View Full Version : First woman to direct a TV show? (Or: help me correct an IMDb listing.)
11-22-2004, 09:56 PM
The IMDb currently says Amanda Bearse (http://www.imdb.com/name/nm0000294/) is "The first woman ever to direct episodes of a TV show." I know this is wrong because women were directing M*A*S*H before Married... with Children was even on!
So, anyone know who was the first?
11-22-2004, 10:03 PM
Ida Lupino directed lots of TV shows from about 1953 until the early 70s. I have no idea who was first, but she's likely in the running.
11-22-2004, 10:54 PM
Good call on Ida, Krokodil. She directed TV episodes of General Electric Theater (http://us.imdb.com/title/tt0045395/combined) in the 1950s. Don't have a precise date, but the series ran from 1953 to 1962, so chances are good she's the one.
When I read the OP, I thought immediately of Betty Thomas (http://us.imdb.com/name/nm0858525/), who starred in Hill Street Blues and later directed many TV episodes and films. But she's not even close to being first.
Luke is right about several women directing M*A*S*H, and that led me to discover that several women also directed on The Mary Tyler Moore Show, including Nancy Walker, who played Rosie in the Bounty commercials and the deaf maid in Murder By Death.
Joan Darling directed on M*A*S*H, MTM, Rhoda, Taxi, and many other TV shows in the 1970s and '80s.
The Amanda Bearse reference is definitely wrong. Send them a correction, Luke.
11-22-2004, 11:37 PM
According to IMDb (http://www.imdb.com/name/nm0526946/), Ms. Lupino directed at least a half dozen TV shows and even a few feature films before Ms. Bearse was born. Their trivia section (http://www.imdb.com/name/nm0526946/bio) even states she was the 2nd woman to be admitted to the Director's Guild. I can't find who the first one is, though.
11-23-2004, 12:13 AM
Their trivia section (http://www.imdb.com/name/nm0526946/bio) even states she was the 2nd woman to be admitted to the Director's Guild. I can't find who the first one is, though.Dorothy Arzner (http://www.imdb.com/name/nm0002188/). Her imdb bio (derived from Leonard Maltin's Movie Encyclopedia) describes her working in television after WW2, mostly on commercials, and there are no credits for actual TV series work.
11-23-2004, 06:09 AM
The Amanda Bearse reference is definitely wrong. Send them a correction, Luke.It's Lute (:)) and I already have - it's still being processed. I thought I'd go them one better and find out who was first.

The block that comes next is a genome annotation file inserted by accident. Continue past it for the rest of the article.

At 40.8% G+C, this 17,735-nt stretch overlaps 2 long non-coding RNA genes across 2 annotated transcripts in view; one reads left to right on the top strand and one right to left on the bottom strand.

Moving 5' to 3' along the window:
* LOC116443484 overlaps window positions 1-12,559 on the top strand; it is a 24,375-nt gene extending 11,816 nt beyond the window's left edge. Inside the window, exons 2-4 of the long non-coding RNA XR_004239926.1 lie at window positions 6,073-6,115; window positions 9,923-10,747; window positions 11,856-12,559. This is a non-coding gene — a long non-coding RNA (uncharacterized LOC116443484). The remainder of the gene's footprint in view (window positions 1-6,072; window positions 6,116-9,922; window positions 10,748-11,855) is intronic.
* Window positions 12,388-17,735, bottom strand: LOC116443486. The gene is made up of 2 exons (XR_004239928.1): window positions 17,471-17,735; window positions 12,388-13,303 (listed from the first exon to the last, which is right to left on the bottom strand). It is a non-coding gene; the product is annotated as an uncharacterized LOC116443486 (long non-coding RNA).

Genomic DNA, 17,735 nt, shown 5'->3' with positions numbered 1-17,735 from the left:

11-23-2004, 06:14 AM
Just occurred to me that whoever is reponsible for that Amanda Bearse trivia meant she was the first to direct TV without having directed any movies but turns out that's wrong, too.
11-23-2004, 06:15 AM
Err..."might have meant."
11-23-2004, 06:34 AM
This terrific listing (http://www.museum.tv/archives/etv/L/htmlL/lupinoida/lupinoida.htm) has her early TV credits.
11-23-2004, 06:38 AM
Ida Lupino I mean, director of Gilligan's Island episodes.
11-23-2004, 09:32 AM
Lela Swift (http://www.womenbehindtv.com/women/women.asp?subject=swift) started directing cooking shows in 1951, graduated to Studio One, and made a splash in the 60s as a director for Dark Shadows. She weighs in as a contender, except that she started out as an assistant to another female director in the 40s, Frances Buss (http://www.imdb.com/name/nm0124398/), who directed lots of game shows and trifles.
Buss may be the first, and Swift may be the first of substance. Ida Lupino was the first "big name" female director in American television. Buss's career goes back at least as far as 1944 and it's debatable how important a medium TV was at that point. But they all had TV director credits before Amanda Bearse was born.
11-23-2004, 09:42 AM
BTW, Frances Buss' career in TV goes back even further, to 1941 as a production assistant. Women have been active behind the camera since TV's earliest days; se www.womenbehindtv.com for more details.
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